Monday, August 27, 2012

The Mutant Offspring of the PATRIOT Act

A fundamental premise of the commons is freedom of speech and freedom of assembly.  The privatization of public space includes enclosing both of those so significantly that dissent does, in fact, become outlawed. 

Unfortunately, Barack Obama is as bad as anyone on these issues, as this article from Chris Hedges details(excerpt below).

Criminalizing Dissent
By Chris Hedges

I was on the 15th floor of the Southern U.S. District Court in New York in the courtroom of Judge Katherine Forrest last Tuesday. It was the final hearing in the lawsuit I brought in January against President Barack Obama and Secretary of Defense Leon Panetta. I filed the suit, along with lawyers Carl J. Mayer and Bruce I. Afran, over Section 1021 of the National Defense Authorization Act (NDAA). We were late joined by six co-plaintiffs including Noam Chomsky and Daniel Ellsberg.

This section of the NDAA, signed into law by Obama on Dec. 31, 2011, obliterates some of our most important constitutional protections. It authorizes the executive branch to order the military to seize U.S. citizens deemed to be terrorists or associated with terrorists. Those taken into custody by the military, which becomes under the NDAA a domestic law enforcement agency, can be denied due process and habeas corpus and held indefinitely in military facilities. Any activist or dissident, whose rights were once protected under the First Amendment, can be threatened under this law with indefinite incarceration in military prisons, including our offshore penal colonies. The very name of the law itself-the Homeland Battlefield Bill-suggests the totalitarian credo of endless war waged against enemies within "the homeland" as well as those abroad.


There is, in reality, no daylight between Mitt Romney and Obama about the inner workings of the corporate state. They each support this section within the NDAA and the widespread extinguishing of civil liberties. They each will continue to funnel hundreds of billions of wasted dollars to defense contractors, intelligence agencies and the military. They each intend to let Wall Street loot the U.S. Treasury with impunity. Neither will lift a finger to help the long-term unemployed and underemployed, those losing their homes to foreclosures or bank repossessions, those filing for bankruptcy because of medical bills or college students burdened by crippling debt.


Head here to read the full article by Chris Hedges on

Friday, August 17, 2012

Make the Common Good a Common Conversation

For almost a decade now, I have become increasingly aware of how the voters’ perceptions of taxes influences who gets elected, who in turn influence voters.  Each year of this century, the United States has moved to a more and anti-tax, anti-government stand except for taxes that pay for the military or Social Security and Medicare.  (And now, with Paul Ryan on the Republican ticket, the latter are in serious danger of both privatized and cut.) 

 For the first five years of the 21st century, I puzzled over what I could do to have any influence on a such a huge topic.  With the help of many other people, I decided on a course of action which has been very successful.   Through the Building Movement Project and CompassPoint Nonprofit Services,  two colleagues and I created “Nonprofits Talking Taxes.”  We reasoned that 1) we had access to nonprofits and 2) nonprofit staff and board are probably not completely anti-tax since our ability to exist at all depends on the tax structure,  3)  many nonprofits rely on government grants to do our work, and 4) we knew how to create fun and interesting training on a topic that many people immediately think will be boring.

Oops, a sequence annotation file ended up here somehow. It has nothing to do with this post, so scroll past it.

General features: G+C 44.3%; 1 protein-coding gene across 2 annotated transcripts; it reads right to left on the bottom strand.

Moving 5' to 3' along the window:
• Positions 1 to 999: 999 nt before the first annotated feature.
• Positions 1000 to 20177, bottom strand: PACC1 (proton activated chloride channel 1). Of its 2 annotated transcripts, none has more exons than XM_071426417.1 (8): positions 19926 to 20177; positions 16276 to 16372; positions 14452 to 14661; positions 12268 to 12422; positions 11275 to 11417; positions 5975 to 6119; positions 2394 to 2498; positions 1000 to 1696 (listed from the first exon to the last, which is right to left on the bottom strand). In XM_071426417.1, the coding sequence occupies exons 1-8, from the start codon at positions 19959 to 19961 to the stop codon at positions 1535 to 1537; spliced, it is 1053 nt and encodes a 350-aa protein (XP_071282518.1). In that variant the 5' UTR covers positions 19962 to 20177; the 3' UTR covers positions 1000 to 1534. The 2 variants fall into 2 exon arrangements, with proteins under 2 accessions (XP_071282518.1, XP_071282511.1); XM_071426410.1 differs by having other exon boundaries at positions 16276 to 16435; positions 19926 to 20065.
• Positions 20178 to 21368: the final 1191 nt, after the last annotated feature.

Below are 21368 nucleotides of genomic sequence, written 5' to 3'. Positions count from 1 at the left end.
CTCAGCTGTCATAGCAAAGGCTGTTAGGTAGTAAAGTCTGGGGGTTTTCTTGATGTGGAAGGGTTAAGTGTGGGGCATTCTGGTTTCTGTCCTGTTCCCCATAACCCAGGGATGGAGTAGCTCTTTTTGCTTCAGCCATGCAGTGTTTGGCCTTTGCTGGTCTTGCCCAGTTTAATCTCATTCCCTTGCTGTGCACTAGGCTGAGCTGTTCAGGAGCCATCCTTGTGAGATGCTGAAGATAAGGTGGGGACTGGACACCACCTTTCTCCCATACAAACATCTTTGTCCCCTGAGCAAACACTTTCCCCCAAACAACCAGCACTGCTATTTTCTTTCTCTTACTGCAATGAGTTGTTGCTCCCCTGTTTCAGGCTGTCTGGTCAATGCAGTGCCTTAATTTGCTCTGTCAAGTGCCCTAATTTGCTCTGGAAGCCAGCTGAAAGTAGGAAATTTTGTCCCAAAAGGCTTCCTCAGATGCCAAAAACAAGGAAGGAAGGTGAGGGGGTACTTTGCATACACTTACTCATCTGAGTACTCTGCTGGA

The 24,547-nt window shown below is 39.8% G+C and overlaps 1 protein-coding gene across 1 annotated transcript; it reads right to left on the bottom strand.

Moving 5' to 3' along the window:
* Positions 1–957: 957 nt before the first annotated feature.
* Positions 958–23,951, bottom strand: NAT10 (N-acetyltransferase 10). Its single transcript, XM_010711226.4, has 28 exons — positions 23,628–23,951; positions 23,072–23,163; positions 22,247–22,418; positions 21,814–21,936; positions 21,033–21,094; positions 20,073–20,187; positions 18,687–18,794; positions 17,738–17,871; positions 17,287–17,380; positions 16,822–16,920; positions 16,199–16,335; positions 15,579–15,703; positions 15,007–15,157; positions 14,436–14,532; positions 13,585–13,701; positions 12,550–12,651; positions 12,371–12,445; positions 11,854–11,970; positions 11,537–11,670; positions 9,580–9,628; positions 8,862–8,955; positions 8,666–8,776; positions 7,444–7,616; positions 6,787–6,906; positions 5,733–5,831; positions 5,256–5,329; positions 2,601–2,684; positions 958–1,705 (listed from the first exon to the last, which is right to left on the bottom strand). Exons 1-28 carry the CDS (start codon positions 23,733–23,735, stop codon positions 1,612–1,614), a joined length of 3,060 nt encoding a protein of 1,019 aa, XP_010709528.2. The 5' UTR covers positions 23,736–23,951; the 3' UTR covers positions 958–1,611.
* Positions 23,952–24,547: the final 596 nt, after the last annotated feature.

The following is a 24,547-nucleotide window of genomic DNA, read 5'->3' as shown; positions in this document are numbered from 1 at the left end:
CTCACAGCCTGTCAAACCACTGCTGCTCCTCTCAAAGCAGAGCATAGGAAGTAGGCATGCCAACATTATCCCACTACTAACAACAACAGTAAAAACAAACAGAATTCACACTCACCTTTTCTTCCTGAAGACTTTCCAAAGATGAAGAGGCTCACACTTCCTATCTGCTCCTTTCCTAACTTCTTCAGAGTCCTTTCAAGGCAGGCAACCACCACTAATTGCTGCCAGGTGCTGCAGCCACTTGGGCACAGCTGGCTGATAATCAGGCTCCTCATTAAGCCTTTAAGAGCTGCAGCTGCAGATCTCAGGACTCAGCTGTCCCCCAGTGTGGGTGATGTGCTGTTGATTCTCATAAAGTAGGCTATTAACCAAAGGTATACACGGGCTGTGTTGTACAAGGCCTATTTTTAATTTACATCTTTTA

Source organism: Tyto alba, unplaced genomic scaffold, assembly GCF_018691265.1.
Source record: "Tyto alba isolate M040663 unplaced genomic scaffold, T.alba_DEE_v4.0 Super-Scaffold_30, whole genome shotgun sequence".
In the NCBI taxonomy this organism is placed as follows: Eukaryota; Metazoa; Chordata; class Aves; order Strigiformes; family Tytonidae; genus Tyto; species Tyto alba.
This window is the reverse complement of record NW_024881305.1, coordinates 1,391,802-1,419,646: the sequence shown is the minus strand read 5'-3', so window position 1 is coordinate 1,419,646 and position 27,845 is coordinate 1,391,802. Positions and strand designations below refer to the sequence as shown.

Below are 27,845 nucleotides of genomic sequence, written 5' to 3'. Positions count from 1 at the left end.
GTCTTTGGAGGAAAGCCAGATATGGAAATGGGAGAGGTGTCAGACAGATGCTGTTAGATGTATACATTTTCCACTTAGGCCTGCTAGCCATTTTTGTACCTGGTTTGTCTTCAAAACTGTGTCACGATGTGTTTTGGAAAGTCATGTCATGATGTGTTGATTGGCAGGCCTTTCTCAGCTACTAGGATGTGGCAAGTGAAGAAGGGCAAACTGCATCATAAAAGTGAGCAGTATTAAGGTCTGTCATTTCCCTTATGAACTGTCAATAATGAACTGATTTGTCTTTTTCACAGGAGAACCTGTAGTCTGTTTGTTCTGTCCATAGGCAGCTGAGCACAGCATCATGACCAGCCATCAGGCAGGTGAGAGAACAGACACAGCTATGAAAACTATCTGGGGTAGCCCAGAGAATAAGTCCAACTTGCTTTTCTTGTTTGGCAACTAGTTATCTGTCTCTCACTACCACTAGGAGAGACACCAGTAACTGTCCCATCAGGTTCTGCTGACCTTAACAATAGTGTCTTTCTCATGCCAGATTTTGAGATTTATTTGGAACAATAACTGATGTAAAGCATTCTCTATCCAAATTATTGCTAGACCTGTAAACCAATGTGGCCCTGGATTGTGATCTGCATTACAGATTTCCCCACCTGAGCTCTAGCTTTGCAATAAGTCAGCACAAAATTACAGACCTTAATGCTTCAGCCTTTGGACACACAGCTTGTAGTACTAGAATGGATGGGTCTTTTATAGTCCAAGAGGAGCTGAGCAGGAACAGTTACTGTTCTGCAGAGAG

We also looked at the math of how many people vote in any given election, particularly on specific tax issues (millages, bonds, property tax increases, sales tax increases and the like) and found that the actual number was very low, often lower than the number of people who worked for nonprofits.  Clearly, nonprofit staff were voting at the same low rate as the public at large.  And why?  We believe one big reason is that we never take the time to really have a robust and civil conversation about taxes:  about what should be funded publicly and what should be funded by foundations, corporations or individuals.   About the role of government in taking care of people who can’t fully take care of themselves.  In short we don’t talk deeply and honestly about the common good.   Our tagline, “Make the Common Good a Common Conversation” reflects our point of view.

 In doing some research about how other organizations were approaching this topic, we discovered a range of excellent popular education materials and a lot of information telling nonprofit staff and board that they should vote and why, generally aimed at federal tax policy.  We decided to limit ourselves to our state, California, which also happens to be the world’s 8th largest economy. 

 Since we started the project we have reached almost 3000 people through workshops, webinars, and social media.  I have given keynotes on the topic and we are more and more stressing the need for nonprofits to take our place as stewards and promoters of the common good.  We encourage people to check out the video below giving a short demonstration of the training and to visit our website for more information.  If you live in California, you can request a training.  If you live in another state, maybe you want to do something similar and we are happy to help.